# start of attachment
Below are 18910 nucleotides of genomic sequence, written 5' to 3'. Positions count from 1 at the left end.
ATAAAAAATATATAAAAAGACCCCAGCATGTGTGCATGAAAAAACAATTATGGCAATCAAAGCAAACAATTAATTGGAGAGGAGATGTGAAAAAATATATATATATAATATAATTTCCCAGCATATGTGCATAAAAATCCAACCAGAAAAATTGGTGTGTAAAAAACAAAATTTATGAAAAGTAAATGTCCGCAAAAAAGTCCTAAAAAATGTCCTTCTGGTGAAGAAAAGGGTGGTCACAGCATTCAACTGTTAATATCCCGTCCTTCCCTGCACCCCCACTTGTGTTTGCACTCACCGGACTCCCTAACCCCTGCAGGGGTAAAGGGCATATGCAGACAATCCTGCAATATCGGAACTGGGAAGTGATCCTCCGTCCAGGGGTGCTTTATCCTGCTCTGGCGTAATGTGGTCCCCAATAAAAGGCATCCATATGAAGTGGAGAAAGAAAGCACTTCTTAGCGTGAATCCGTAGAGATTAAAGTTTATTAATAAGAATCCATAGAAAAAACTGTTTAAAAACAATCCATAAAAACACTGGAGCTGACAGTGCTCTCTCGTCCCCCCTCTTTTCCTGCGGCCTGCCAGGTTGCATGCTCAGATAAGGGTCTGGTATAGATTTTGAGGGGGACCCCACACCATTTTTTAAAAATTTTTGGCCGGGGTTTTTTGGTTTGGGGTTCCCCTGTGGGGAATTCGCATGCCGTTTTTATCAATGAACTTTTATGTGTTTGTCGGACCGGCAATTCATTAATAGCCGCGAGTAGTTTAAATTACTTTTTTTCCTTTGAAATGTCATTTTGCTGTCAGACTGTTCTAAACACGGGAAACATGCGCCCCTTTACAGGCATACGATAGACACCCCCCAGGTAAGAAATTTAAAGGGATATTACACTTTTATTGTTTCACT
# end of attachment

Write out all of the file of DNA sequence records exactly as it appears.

Below are 18910 nucleotides of genomic sequence, written 5' to 3'. Positions count from 1 at the left end.
ATAAAAAATATATAAAAAGACCCCAGCATGTGTGCATGAAAAAACAATTATGGCAATCAAAGCAAACAATTAATTGGAGAGGAGATGTGAAAAAATATATATATATAATATAATTTCCCAGCATATGTGCATAAAAATCCAACCAGAAAAATTGGTGTGTAAAAAACAAAATTTATGAAAAGTAAATGTCCGCAAAAAAGTCCTAAAAAATGTCCTTCTGGTGAAGAAAAGGGTGGTCACAGCATTCAACTGTTAATATCCCGTCCTTCCCTGCACCCCCACTTGTGTTTGCACTCACCGGACTCCCTAACCCCTGCAGGGGTAAAGGGCATATGCAGACAATCCTGCAATATCGGAACTGGGAAGTGATCCTCCGTCCAGGGGTGCTTTATCCTGCTCTGGCGTAATGTGGTCCCCAATAAAAGGCATCCATATGAAGTGGAGAAAGAAAGCACTTCTTAGCGTGAATCCGTAGAGATTAAAGTTTATTAATAAGAATCCATAGAAAAAACTGTTTAAAAACAATCCATAAAAACACTGGAGCTGACAGTGCTCTCTCGTCCCCCCTCTTTTCCTGCGGCCTGCCAGGTTGCATGCTCAGATAAGGGTCTGGTATAGATTTTGAGGGGGACCCCACACCATTTTTTAAAAATTTTTGGCCGGGGTTTTTTGGTTTGGGGTTCCCCTGTGGGGAATTCGCATGCCGTTTTTATCAATGAACTTTTATGTGTTTGTCGGACCGGCAATTCATTAATAGCCGCGAGTAGTTTAAATTACTTTTTTTCCTTTGAAATGTCATTTTGCTGTCAGACTGTTCTAAACACGGGAAACATGCGCCCCTTTACAGGCATACGATAGACACCCCCCAGGTAAGAAATTTAAAGGGATATTACACTTTTATTGTTTCACT